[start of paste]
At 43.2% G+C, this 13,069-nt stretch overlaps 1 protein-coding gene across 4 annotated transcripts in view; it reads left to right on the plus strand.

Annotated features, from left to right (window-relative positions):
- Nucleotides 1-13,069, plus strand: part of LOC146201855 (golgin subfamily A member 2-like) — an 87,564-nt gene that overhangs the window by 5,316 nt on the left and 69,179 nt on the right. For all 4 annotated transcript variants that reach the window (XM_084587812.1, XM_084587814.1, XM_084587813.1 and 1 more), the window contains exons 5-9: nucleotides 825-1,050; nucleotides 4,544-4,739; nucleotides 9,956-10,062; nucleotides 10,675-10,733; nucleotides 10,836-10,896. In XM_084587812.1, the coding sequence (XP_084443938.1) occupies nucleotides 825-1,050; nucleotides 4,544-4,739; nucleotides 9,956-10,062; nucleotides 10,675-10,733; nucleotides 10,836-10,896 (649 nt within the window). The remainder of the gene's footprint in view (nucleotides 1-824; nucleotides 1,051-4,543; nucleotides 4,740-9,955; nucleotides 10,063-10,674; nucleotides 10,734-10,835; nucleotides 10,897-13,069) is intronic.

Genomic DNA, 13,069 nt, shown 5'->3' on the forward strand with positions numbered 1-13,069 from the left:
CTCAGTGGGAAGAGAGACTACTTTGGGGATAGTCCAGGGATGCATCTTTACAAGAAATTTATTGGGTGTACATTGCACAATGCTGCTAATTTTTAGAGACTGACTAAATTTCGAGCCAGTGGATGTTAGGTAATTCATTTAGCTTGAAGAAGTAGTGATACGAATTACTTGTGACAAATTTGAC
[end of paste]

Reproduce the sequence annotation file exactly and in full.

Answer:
At 43.2% G+C, this 13,069-nt stretch overlaps 1 protein-coding gene across 4 annotated transcripts in view; it reads left to right on the plus strand.

Annotated features, from left to right (window-relative positions):
- Nucleotides 1-13,069, plus strand: part of LOC146201855 (golgin subfamily A member 2-like) — an 87,564-nt gene that overhangs the window by 5,316 nt on the left and 69,179 nt on the right. For all 4 annotated transcript variants that reach the window (XM_084587812.1, XM_084587814.1, XM_084587813.1 and 1 more), the window contains exons 5-9: nucleotides 825-1,050; nucleotides 4,544-4,739; nucleotides 9,956-10,062; nucleotides 10,675-10,733; nucleotides 10,836-10,896. In XM_084587812.1, the coding sequence (XP_084443938.1) occupies nucleotides 825-1,050; nucleotides 4,544-4,739; nucleotides 9,956-10,062; nucleotides 10,675-10,733; nucleotides 10,836-10,896 (649 nt within the window). The remainder of the gene's footprint in view (nucleotides 1-824; nucleotides 1,051-4,543; nucleotides 4,740-9,955; nucleotides 10,063-10,674; nucleotides 10,734-10,835; nucleotides 10,897-13,069) is intronic.

Genomic DNA, 13,069 nt, shown 5'->3' on the forward strand with positions numbered 1-13,069 from the left:
CTCAGTGGGAAGAGAGACTACTTTGGGGATAGTCCAGGGATGCATCTTTACAAGAAATTTATTGGGTGTACATTGCACAATGCTGCTAATTTTTAGAGACTGACTAAATTTCGAGCCAGTGGATGTTAGGTAATTCATTTAGCTTGAAGAAGTAGTGATACGAATTACTTGTGACAAATTTGAC